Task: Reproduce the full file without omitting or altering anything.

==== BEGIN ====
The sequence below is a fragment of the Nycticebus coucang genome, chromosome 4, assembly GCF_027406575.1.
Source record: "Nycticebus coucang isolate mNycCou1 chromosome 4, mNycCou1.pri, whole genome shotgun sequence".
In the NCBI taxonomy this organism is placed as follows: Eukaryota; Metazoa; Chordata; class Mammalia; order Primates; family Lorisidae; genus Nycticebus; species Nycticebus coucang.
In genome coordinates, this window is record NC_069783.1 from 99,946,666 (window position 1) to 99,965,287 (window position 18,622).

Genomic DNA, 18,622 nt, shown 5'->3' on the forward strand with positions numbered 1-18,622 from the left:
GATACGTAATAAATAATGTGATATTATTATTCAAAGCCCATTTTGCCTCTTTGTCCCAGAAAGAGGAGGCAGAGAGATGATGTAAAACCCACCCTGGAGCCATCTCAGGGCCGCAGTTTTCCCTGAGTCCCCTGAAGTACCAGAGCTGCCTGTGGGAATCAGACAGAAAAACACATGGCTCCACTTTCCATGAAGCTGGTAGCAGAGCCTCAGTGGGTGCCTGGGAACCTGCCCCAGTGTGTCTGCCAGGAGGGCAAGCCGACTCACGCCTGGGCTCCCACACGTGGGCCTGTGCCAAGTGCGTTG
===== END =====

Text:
The sequence below is a fragment of the Nycticebus coucang genome, chromosome 4, assembly GCF_027406575.1.
Source record: "Nycticebus coucang isolate mNycCou1 chromosome 4, mNycCou1.pri, whole genome shotgun sequence".
In the NCBI taxonomy this organism is placed as follows: Eukaryota; Metazoa; Chordata; class Mammalia; order Primates; family Lorisidae; genus Nycticebus; species Nycticebus coucang.
In genome coordinates, this window is record NC_069783.1 from 99,946,666 (window position 1) to 99,965,287 (window position 18,622).

Genomic DNA, 18,622 nt, shown 5'->3' on the forward strand with positions numbered 1-18,622 from the left:
GATACGTAATAAATAATGTGATATTATTATTCAAAGCCCATTTTGCCTCTTTGTCCCAGAAAGAGGAGGCAGAGAGATGATGTAAAACCCACCCTGGAGCCATCTCAGGGCCGCAGTTTTCCCTGAGTCCCCTGAAGTACCAGAGCTGCCTGTGGGAATCAGACAGAAAAACACATGGCTCCACTTTCCATGAAGCTGGTAGCAGAGCCTCAGTGGGTGCCTGGGAACCTGCCCCAGTGTGTCTGCCAGGAGGGCAAGCCGACTCACGCCTGGGCTCCCACACGTGGGCCTGTGCCAAGTGCGTTG